Credits: NASA, ESA, STScI and I. King (University of California – Berkeley)
M19 was discovered by Charles Messier in 1764. The cluster is located 28,500 light-years from Earth in the constellation Ophiuchus and is most easily observed during July.
It has an apparent magnitude of 7.7 and can be spotted through a pair of binoculars, though it will only appear as a faint patch of light. Large telescopes will resolve M19’s individual stars.
The stars in globular clusters orbit about a common center of gravity, so these clusters are usually spherical. Some globular clusters, like M19, have a slightly elongated shape. This cluster is only 6,500 light-years away from the center of our Milky Way galaxy, so the gravity and tidal forces from the massive galactic center could be causing M19 to stretch out.
This Hubble image of M19 was created using observations of both visible and ultraviolet light. The image’s stair-step appearance results from the design of the camera used to take the exposures. The camera consisted of four light detectors, one of which provided a higher resolution but had a smaller field of view than the other three. Because the detector with the higher resolution did not cover as much area as the others, black regions were left when the image from all four detectors were combined into one picture.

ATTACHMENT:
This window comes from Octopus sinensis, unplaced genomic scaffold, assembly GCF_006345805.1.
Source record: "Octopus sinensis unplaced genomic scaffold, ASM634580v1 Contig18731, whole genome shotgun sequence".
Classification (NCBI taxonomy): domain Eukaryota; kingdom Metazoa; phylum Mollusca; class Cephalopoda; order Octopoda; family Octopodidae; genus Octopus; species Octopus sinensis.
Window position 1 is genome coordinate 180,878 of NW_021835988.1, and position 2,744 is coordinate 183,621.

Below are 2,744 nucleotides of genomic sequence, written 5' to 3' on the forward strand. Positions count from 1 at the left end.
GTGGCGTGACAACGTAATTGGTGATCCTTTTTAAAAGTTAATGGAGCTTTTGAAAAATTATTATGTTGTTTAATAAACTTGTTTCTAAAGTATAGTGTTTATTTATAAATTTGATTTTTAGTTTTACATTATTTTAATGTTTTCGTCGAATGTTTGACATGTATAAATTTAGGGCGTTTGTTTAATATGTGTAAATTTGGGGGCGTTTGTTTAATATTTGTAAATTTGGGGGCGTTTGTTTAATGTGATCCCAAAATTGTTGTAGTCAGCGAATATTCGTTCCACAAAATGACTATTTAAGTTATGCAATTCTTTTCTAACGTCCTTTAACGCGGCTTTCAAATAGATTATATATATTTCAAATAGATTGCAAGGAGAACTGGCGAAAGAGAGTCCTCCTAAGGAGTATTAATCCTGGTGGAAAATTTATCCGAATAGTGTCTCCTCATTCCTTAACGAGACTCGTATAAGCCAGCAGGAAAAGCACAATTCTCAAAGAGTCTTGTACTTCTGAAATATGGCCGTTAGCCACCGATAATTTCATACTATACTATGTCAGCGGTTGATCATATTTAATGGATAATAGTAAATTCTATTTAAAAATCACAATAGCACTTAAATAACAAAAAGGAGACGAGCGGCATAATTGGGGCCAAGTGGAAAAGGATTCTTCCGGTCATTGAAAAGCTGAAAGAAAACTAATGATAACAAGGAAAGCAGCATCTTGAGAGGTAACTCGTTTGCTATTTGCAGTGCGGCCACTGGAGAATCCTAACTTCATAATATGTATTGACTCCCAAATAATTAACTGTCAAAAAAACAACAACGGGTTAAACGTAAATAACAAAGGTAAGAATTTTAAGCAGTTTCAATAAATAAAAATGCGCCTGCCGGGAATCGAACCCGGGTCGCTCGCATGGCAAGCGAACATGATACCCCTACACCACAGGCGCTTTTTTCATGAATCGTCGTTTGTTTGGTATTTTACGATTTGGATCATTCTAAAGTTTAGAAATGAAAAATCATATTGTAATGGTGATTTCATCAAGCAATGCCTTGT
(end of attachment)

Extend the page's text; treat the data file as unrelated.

Facts about M19 by Keith Turnecliff
M19 (also designated NGC 6273) is a globular cluster in the constellation Ophiuchus.
It was discovered by Charles Messier on June 5, 1764 and added to his catalogue of comet-like objects that same year.
It was resolved into individual stars by William Herschel in 1784. His son, John Herschel, described it as "a superb cluster resolvable into countless stars".
The cluster is located 4.5° WSW of Theta Ophiuchi and is just visible as a fuzzy point of light using 50 mm (2.0 in) binoculars.
Using a telescope with a 25.4 cm (10.0 in) aperture, the cluster shows an oval appearance with a 3′ × 4′ core and a 5′ × 7′ halo.
M19 is one of the most oblate of the known globular clusters. This flattening may not accurately reflect the physical shape of the cluster because the emitted light is being strongly absorbed along the eastern edge. This is the result of extinction caused by intervening gas and dust. When viewed in the infrared, the cluster shows almost no flattening.